Qöstr. An experiment in binding social media and physical products.

25th Mar 2015

Read Time: 3:46

Qöstr. An experiment in binding social media and physical products.

Put your Instagram pics (or ours) on drink coasters! What a concept.

What do minimum viable products, usage monitoring, and customer feedback tell you about your great idea? The jury's still out but let's just say it's a good thing we built light.

The project's roots.

I wanted the team to step outside their normal design and development t roles and look into development of products. The ask targeted a couple of goals. The team needed to blow off some steam and bond a little. As a group we hadn't really done anything innovative in months. We'd just been buried in the minutia of client work. We were all more than a little stressed and generally not happy. I called a lunch meeting.

The ask was simple. Make a business. I'd prefer it involve a locally manufactured product, social media and eCommerce. Beyond that, the world was theirs. Honestly, I also wanted the team to get some experience with social API's and eCommerce platforms for upcoming projects as well, so I can't say I didn't have a few alterior motives. I left them to the brainstorming after peppering in a few possible concepts to get them started. I was pleased to see they took their own path. Inside an 11 day span, they had Qöstr designed, built, and running with orders coming in.

And now for the learning.

The concept is extremely simple. Put your Instagram pictures on bar-quality drink coaster for almost no money. Current initial orders are at the $10 mark. We boiled the website down to only the essentials. Additional content lightboxed into a one-page welcome with a Big Ole Button to get started. Click start, authorize instagram, pick your photo and pay. Product shows up to your house in less than a week. Easy Peasy, right? We thought so.

From day one, the team kept coming up with additional features for the product but managed to stay focused on the MVP all the way to launch. Post launch, we put our ears on and started asking questions. What would you like to see next? Do the products make sense? Did you have problems on checkout? The most frequent ask of the lot? The ability to upload pictures directly to the site which we opted to table initially for reasons I'll go over in a minute. The second most frequent request was that of multiple images per order. This was a much more feasible request. V2 came out a few weeks later with multiple image select and a new pricing structure. This feature gave us a talking point socially and proved we were listening to our customers.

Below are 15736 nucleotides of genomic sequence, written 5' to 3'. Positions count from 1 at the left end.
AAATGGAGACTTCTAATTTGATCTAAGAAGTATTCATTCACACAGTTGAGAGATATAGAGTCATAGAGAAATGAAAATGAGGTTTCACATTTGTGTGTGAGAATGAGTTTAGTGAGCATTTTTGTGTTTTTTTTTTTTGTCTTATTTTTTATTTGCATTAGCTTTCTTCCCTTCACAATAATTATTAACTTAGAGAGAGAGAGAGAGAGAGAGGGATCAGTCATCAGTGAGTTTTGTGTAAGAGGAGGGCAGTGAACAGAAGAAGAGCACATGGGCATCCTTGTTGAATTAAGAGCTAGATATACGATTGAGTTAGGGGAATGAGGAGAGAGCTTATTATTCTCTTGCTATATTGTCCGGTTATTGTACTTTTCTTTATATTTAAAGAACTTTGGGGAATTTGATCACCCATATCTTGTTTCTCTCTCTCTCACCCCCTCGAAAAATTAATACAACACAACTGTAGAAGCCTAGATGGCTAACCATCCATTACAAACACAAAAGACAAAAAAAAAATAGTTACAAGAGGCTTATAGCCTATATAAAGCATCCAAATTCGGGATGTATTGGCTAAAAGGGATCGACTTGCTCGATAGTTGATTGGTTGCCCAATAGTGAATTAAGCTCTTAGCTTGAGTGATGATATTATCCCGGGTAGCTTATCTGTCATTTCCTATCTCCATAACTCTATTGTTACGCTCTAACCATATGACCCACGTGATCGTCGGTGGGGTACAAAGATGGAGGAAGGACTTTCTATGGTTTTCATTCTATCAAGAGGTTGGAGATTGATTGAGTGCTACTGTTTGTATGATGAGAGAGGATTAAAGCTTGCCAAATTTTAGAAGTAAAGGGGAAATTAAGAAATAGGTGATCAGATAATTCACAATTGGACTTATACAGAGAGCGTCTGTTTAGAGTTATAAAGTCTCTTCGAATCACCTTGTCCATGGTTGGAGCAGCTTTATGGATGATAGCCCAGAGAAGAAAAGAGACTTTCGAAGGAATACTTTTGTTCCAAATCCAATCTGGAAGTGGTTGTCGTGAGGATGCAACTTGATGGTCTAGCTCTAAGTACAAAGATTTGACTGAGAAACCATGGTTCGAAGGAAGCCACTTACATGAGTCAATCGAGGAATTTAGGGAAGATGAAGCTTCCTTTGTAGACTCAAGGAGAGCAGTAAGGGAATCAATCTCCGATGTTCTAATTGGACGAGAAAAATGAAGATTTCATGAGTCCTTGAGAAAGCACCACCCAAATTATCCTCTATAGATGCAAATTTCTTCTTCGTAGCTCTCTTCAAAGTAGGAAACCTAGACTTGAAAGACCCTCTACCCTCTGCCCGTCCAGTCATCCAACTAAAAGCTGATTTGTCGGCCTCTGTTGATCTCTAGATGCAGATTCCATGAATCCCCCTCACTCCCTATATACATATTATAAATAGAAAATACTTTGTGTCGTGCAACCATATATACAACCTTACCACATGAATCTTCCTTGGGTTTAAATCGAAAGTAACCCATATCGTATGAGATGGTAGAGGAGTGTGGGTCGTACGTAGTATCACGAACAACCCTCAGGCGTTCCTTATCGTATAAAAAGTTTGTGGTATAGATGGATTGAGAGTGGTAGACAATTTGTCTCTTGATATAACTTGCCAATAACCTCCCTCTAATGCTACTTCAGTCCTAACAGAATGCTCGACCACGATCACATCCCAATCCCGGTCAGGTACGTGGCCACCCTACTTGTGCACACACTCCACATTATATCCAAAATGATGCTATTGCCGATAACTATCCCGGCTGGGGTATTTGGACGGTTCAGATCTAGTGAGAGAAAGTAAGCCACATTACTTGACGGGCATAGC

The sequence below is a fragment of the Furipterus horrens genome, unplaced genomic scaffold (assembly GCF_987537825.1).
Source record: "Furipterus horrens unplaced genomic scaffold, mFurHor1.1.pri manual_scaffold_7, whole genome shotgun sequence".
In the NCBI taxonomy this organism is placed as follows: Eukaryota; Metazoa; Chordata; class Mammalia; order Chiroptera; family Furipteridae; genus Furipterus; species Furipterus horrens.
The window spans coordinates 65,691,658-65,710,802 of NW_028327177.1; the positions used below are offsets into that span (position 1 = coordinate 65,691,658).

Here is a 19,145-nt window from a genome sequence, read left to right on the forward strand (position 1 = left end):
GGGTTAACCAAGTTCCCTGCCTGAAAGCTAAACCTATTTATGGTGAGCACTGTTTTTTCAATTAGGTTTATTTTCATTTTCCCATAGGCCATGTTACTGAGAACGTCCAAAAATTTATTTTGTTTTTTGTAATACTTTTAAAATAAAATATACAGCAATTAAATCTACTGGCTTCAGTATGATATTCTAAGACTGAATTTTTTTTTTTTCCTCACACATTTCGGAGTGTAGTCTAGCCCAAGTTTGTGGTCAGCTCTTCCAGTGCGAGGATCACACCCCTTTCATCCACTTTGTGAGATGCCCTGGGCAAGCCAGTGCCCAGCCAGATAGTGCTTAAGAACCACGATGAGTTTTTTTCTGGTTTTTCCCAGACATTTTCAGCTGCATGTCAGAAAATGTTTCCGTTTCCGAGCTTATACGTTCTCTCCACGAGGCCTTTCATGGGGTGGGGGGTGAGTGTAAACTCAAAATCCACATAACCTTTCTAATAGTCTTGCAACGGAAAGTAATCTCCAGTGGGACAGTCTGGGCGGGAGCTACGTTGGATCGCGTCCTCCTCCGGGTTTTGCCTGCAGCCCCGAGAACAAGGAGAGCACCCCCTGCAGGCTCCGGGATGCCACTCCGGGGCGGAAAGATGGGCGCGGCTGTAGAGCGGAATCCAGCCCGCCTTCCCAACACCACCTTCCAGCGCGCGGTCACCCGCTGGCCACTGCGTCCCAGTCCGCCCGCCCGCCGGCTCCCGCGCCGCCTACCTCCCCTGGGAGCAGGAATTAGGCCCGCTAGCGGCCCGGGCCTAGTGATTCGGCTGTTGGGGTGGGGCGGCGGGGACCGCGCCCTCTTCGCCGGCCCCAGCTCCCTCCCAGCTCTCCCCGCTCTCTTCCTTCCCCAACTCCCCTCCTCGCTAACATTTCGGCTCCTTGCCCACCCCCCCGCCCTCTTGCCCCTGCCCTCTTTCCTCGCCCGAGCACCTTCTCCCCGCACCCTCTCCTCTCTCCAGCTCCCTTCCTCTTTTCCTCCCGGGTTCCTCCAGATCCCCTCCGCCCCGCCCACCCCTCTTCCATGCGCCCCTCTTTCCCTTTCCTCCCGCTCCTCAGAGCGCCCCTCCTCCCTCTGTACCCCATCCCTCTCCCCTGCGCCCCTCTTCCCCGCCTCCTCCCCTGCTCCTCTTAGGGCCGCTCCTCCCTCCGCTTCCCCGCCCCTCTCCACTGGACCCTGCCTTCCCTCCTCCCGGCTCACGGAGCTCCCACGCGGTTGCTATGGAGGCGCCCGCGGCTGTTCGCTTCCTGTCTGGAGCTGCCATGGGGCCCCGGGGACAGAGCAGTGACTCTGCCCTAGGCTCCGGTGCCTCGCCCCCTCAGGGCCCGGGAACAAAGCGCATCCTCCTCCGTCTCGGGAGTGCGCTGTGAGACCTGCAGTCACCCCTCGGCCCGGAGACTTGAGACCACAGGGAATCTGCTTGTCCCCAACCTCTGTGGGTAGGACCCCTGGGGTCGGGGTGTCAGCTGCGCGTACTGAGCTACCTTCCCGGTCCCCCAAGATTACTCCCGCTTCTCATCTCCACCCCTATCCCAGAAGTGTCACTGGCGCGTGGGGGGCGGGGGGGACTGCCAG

Unique name spellings, SEO, and site discovery.

Here's a fun little double-edged sword, unique spellings. There are tons of benefits. First, you can probably find the domain you want, which is always a good start. Next up, if you set yourself up properly, you can own that word and hopefully your context from an SEO and social standpoint. Unique spellings also look cool on a t-shirt. Now comes the other edge. When was the last time you were looking for bar coasters and typed in "qöstr"? I mean, do you even know how to type an umlaut over an "o"? That one took me a minute (opt-u, then o if you're curious). This is where contextual indexing comes into play as referenced in my first post. You've got to make sure your content is reflecting what your ideal customer is actually searching for.

Prioritizing your progress.

Now, back to that most common user request of photo upload. There are a few issues with this request. First among them is file size, shape, and quality when uploading. Instagram was chosen because it does a great job of putting all images in a nice uniform size and aspect ratio, ideal for our automated process. If we diverge from this handy photo processor, we'd have to do that work on our end.

We decided that when a user didn't want to use Instagram or didn't have an account, it would be easier to handle them as individual custom orders. With limited resources available in a small team, larger development project have to be pushed into future versions to keep moving forward. It's all about prioritization and forward momentum. While answering the customer base is a great idea and I'd suggest it all day, sometimes you've got to put the brand/company/team first.

Incidentally, the photo upload is scheduled and in use in a few very select customer cases. Stay tuned for a public release.

Final thoughts.

I'll end here for now, only because it would take a short book to detail the happenings, thinking, and details of this little project. For now, let's just chalk all this up to great learning and part of the process in building a great product. If you haven't ordered a set of coasters to this point, check out Qöstr and order your own or one of our designs. If you have checked them out, I'd love to get your feedback (read above). Just comment here or email us from the site.


Blog by Jay Thornton